by Jon Sanders
Research Editor and Senior Fellow, Regulatory Studies, John Locke Foundation
With a given law, sometimes clever hucksters, devious minds, and malicious enforcers and officials can twist “legal” implications out of it that clearly were never intended. The bigger the gulf between the obvious intent of the law and the perversion of it, the worse the outcomes for people affected by it, especially perceived outsiders, and the bigger the unfair benefits for well-connected insiders.
For example, imagine the idea that the First Amendment doesn’t really protect people’s religious freedoms, free speech, and more against intrusions by governments in general, but instead it only protects them against direct acts of Congress, since it begins “Congress shall make no law.” Or the argument that the Second Amendment doesn’t actually protect people’s right to self-defense or include firearms not known in the eighteenth century, but instead covers only people in a “militia” that is “well-regulated” by the government.
Look at what Gov. Roy Cooper twisted out of the Emergency Management Act (which has been amended, though the changes don’t take effect until next year). The law never anticipated unilateral rule by the governor under a perpetual “State of Emergency” (closing in on two years now) or that it would be kept in place for the express purpose to “draw down federal funds.” Only by a deliberate, and in my view malicious, but at the very least self-serving misreading of the EMA was such a terrible power grab made possible.
He also set a pattern. Cooper will issue an emergency order to force major economic disruption on North Carolinians to serve partisan purposes and special interests, regardless of the law. This intent is on display in his Jan. 7, 2022, executive order to change the economy of the entire state.
In 2011, the General Assembly passed a major regulatory reform to protect North Carolinians from state agencies going it alone to impose stricter, harsher, more expensive, and more disruptive environmental regulations on them than what the federal government already does. This reform, known as a “no more stringent” law, does not prevent the legislature from enacting stricter environmental laws and having state agencies craft the rules to follow suit. Legislators merely retain their constitutional duty to enact laws; remember, an agency crafts rules that carry the force of law using authority delegated to them by the legislature.
Under the title “Limitation on certain environmental rules,” the law begins: “An agency authorized to implement and enforce State and federal environmental laws may not adopt a rule for the protection of the environment or natural resources that imposes a more restrictive standard, limitation, or requirement than those imposed by federal law or rule.”
The intent of the law is clear: the General Assembly wants state agencies to stay in their lane when it comes to crafting environmental regulations. Agencies adopt rules in accordance with state and federal laws; they are not to go beyond federal law unless and until the legislature authorizes them by passing a stricter state law. The “no more stringent” law is itself a safeguard against bureaucrats pretending to find “authorization” in state law that isn’t there to justify their overregulation.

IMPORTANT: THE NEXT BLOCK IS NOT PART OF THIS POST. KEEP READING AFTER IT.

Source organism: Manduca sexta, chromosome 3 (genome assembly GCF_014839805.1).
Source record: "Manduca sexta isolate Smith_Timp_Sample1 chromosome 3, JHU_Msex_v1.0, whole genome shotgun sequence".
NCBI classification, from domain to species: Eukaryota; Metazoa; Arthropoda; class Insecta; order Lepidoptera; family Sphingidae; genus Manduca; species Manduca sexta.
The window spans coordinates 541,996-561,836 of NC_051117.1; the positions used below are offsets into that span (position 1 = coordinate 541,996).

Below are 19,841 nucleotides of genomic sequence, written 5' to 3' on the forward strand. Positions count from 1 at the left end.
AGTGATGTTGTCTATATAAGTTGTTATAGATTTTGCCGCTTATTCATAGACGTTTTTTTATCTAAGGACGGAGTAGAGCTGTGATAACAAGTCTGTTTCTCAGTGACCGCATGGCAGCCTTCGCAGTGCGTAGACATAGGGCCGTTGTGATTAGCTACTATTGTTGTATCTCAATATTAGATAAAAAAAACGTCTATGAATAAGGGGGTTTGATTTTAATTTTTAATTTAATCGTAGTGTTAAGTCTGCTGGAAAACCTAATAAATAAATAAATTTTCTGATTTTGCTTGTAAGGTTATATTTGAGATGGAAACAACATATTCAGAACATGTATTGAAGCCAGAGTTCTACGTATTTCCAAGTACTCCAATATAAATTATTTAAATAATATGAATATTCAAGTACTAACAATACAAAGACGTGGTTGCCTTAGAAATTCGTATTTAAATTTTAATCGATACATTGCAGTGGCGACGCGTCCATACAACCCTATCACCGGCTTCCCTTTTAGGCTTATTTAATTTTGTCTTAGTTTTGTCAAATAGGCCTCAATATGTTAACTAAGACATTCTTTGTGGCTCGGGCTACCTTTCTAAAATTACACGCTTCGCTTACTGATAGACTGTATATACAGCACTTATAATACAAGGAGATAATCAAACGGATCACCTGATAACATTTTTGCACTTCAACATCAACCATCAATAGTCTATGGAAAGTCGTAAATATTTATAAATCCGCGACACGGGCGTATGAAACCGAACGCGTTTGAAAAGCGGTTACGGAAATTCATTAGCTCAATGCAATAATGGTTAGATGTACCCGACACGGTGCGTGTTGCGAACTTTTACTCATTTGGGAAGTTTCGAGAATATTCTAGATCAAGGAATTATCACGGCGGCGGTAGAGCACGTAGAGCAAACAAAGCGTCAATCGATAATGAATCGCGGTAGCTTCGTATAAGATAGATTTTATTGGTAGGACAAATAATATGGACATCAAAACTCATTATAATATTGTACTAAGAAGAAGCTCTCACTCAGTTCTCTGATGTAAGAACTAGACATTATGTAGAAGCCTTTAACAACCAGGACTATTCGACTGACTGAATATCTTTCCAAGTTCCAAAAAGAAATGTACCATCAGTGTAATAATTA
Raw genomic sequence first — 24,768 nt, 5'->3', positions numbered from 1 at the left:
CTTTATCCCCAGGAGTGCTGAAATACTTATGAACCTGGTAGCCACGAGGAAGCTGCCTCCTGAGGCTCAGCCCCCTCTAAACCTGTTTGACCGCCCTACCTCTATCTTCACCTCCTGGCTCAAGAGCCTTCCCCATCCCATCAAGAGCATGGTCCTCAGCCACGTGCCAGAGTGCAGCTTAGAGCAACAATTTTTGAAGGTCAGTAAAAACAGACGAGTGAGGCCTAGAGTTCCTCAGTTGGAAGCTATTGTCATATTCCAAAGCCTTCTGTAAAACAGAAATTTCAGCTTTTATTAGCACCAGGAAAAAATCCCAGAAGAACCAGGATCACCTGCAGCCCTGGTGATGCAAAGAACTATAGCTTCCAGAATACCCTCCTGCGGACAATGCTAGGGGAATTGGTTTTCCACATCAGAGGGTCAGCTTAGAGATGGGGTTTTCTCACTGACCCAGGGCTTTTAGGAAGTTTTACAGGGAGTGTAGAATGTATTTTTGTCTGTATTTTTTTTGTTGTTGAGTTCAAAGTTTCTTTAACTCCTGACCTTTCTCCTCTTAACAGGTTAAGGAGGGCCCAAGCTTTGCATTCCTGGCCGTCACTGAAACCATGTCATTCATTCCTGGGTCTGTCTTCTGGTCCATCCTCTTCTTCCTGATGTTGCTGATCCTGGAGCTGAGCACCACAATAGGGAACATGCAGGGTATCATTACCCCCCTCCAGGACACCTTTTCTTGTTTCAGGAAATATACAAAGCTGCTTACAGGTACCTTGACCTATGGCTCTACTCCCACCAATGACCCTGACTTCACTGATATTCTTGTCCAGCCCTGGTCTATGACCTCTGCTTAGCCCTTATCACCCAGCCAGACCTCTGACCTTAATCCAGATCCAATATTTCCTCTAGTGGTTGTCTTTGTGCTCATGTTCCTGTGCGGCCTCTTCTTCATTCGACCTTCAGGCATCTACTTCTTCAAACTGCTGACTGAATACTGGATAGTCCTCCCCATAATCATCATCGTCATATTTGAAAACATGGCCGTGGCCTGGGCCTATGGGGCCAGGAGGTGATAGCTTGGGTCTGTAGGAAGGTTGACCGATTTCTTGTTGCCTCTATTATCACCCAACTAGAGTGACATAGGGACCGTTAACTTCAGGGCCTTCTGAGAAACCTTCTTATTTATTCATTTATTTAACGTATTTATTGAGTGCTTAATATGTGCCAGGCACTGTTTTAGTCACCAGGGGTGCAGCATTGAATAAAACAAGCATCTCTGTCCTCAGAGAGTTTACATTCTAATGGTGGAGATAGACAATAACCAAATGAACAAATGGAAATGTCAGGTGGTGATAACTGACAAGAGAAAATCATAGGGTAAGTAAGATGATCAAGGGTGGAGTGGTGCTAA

Nevertheless, anyone familiar with Cooper machinations can already see an “in.” The law is simply too precise in describing an agency. What about an agency that is more about doing something other than specifically implementing and enforcing state and federal environmental laws? A-ha!
Worse, the law lists nine such state agencies by name. The North Carolina Department of Transportation (DOT) is not among them. A-ha!
As discussed in a previous brief, Cooper’s EO seeks to use the DOT as the vessel for implementing and writing into administrative code environmental goals from California. DOT would consult with several other state agencies to produce a “Clean Transportation Plan” to emphasize “near-term action” (rules that can be rammed through as soon as possible) for “decarbonizing the transportation sector.” Importantly, the order states:
The Clean Transportation Plan shall include a focus on transitioning Medium- and Heavy-Duty Vehicles to ZEVs, informed by North Carolina’s participation in the Multi-State Medium- and Heavy-Duty Zero-Emission Vehicle Memorandum of Understanding.
That “Memorandum of Understanding” is with California to align state regulation of trucks and buses with California’s as well as promote sales of electric vehicles and depress sales of conventional, gasoline-powered vehicles, ostensibly based on reducing greenhouse gas emissions. Gov. Cooper and a handful of other Democratic state governors have signed it.
Importantly, California is allowed under the Clean Air Act to impose stricter regulations of vehicular emissions than the federal government, and other states are allowed to adopt and enforce California’s standards.
In no way did the General Assembly, in passing the “no more stringent” law to prevent a state environmental agency from adopting any environmental rule that “imposes a more restrictive standard, limitation, or requirement than those imposed by federal law or rule,” intend for the stricter rules to be adopted by the DOT instead — or for the governor to outsource our standard-setting to California bureaucrats.
Here are several ways that can be used alone or, preferably, in combination to stop the Californication of North Carolina’s administrative code, transportation policy, and economy: